293 cells were transfected with 15ng TopFlash or FopFlash, 5ng CMV-Renilla and with either empty vector or 50ng of codon-optimized WT-Nef, or Nef mutants. The transfection mix was first added to each well in the 96-well plate and only then 293 cells were added to the plate. The FopFlash plasmid contains TCF binding sites which are mutated in the FopFlash plasmid. Transcription from this reporter plasmid is activated when β-catenin enters the nucleus and binds TCF. The TCF/β-catenin complex then binds to the TCF binding sites on the reporter to initiate transcription of Firefly luciferase. Cells were treated with Wnt-conditioned media to activate the Wnt pathway. 5 hours post transfection, cells were replenished with fresh Wnt-conditioned media for an additional 10 hours. The assay was performed by using the Promega Dual-Luciferase® Reporter Assay System. It is important to note that that WT-Nef and the two mutants affect Renilla’s trancription levels to the same degree (Figure 4B; Data File S2).
The file documents the output of the “pattern search” tool implemented in the MyHits website (http://myhits.isb-sib.ch/cgi-bin/pattern_search). The β-catenin binding motif is [D]-[ESTV]-[LVMP]-[ILM]-[RPVHAN]-[FY]-[KDASL]-[DYT] was used as an input to search for viral proteins in the SwissProt database containing the motif.
Row data for luciferase assay in which 293 cells were transfected with 15ng TopFlash or FopFlash, 5ng CMV-Renilla and with either empty vector or 50ng of codon-optimized WT-Nef, or Nef mutants.
Coomasie Blue staining of three different pull down control experiments. A. Pull down experiments of His-β-catenin and WT-Nef. “w” stands for washing step and “EL” stands for elution B. pull down experiment of His-β-catenin and GST C. Incubation of WT-Nef-GST and Ni beads.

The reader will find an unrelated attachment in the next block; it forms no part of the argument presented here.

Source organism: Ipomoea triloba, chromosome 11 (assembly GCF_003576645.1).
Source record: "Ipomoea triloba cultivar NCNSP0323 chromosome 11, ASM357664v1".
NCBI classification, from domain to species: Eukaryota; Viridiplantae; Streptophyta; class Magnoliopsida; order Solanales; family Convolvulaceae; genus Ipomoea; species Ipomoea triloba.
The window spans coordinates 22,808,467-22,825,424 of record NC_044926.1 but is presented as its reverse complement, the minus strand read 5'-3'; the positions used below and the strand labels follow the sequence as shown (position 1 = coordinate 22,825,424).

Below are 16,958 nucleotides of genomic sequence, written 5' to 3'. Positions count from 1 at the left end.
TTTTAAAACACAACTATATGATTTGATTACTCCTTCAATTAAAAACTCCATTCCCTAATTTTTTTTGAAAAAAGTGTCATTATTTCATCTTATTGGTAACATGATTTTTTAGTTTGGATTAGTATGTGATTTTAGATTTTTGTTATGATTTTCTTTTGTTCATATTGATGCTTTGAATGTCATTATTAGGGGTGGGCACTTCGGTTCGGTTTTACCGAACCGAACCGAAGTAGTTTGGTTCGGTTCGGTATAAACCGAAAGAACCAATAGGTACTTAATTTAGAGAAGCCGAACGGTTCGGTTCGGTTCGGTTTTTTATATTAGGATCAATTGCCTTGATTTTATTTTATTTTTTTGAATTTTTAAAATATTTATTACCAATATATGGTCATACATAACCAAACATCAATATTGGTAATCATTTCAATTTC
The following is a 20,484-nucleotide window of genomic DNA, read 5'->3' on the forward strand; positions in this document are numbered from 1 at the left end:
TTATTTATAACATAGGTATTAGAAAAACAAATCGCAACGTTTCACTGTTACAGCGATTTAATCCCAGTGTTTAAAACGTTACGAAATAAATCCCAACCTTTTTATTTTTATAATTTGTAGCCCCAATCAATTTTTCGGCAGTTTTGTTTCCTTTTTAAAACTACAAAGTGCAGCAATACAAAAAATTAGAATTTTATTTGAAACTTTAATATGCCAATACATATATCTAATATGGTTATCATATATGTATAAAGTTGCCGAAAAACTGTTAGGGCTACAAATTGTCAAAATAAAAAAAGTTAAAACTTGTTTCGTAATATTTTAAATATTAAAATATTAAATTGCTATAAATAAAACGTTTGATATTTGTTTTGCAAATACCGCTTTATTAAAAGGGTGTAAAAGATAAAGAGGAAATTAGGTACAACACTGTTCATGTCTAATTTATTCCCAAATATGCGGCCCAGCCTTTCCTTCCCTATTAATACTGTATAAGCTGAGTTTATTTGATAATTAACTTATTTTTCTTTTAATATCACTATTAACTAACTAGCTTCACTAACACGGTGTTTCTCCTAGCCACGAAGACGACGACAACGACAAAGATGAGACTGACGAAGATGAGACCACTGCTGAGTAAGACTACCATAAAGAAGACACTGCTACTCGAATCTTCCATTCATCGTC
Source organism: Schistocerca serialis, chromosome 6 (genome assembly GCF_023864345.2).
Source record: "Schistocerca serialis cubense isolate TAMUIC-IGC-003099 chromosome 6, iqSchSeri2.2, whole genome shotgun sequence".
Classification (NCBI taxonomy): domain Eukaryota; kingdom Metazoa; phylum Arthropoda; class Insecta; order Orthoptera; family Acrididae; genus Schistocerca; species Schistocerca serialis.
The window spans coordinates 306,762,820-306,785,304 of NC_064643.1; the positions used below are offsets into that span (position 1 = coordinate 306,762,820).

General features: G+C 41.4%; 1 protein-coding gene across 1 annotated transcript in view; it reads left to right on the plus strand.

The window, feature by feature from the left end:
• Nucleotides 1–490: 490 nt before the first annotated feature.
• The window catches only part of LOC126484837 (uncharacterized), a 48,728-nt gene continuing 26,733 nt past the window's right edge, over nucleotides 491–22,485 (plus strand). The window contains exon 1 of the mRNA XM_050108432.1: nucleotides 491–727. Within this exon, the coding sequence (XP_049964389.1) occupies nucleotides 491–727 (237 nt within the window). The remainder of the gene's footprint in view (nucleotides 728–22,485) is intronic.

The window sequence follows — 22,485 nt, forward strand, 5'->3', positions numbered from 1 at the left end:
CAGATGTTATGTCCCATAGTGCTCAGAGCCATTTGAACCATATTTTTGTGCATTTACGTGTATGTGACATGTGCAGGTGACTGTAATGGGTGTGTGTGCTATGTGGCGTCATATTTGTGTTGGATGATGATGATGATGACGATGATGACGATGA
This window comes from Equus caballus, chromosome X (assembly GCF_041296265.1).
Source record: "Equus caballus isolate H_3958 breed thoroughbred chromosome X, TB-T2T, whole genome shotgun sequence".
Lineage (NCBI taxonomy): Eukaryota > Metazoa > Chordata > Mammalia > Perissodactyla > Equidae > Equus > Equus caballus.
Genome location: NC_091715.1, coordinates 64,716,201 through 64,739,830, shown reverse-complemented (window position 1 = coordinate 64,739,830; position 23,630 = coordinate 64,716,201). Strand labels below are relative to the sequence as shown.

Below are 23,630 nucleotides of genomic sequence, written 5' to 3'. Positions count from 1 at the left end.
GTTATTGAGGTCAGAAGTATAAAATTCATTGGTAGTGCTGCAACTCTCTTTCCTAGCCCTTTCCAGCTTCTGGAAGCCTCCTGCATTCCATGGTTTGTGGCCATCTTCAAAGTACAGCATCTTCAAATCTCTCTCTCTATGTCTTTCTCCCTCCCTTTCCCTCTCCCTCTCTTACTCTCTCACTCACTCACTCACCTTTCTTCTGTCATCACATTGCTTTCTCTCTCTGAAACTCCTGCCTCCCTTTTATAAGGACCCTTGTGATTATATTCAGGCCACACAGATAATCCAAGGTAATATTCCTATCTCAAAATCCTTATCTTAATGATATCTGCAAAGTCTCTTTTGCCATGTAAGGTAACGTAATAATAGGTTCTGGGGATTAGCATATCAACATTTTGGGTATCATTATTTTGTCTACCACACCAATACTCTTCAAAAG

Cytoplasmic and nuclear fractionation of HEK293 cells transfected with different amounts of WT-Nef. HEK293 cells were plated in a 10cm dish and transfected 24h later with an empty vector or WT-Nef encoding plasmid up to 2ng. The cells were lysed 15 hours post transfection. The nucleus (lanes 1-5) and cytoplasm (lanes 6-10) were extracted using the NE-PER kit by Thermo-Scientific. The cytoplasmic and nuclear fractions were blotted with anti-tubulin, a cytoplasmic marker and anti- Histone H1, a nuclear marker, in order to assess the purity of the cytoplasmic and nuclear lysates. The lysates were also blotted with anti-actin antibody as a loading control. Uppermost panel: immunoblot of endogenous β-catenin using mouse anti- β-catenin Ab for detection. 2nd to top panel: immunoblot of different amounts of transfected WT-Nef (0-2ng) using mouse anti-Nef Ab for detection. 3rd to top panel: immunoblot of alpha-tublin using anti-alpha tubulin Ab for detection. Lowest panel: immunoblot of actin using anti-pan-actin for detection.
Contact areas of Nef residues in the β-catenin binding motif upon docking to β-catenin.
We thank Dr. Shafi Kuchay, a member of the Michele Pagano lab and Dr. Foster Gonsalves, and Dr. Sujash Chatterjee, members of the Ramanuj Dasgupta lab, for technical and overall suggestions on experiments. We would also like to thank Professor Stevan Hubbard for helpful discussions and for his structural insights.
This work was funded by: National Institutes of Health (http://www.nih.gov), Grant numbers: DP2 OD004631 and P30AI027742 (CFAR Developmental Award). The funders had no role in study design, data collection and analysis, decision to publish, or preparation of the manuscript.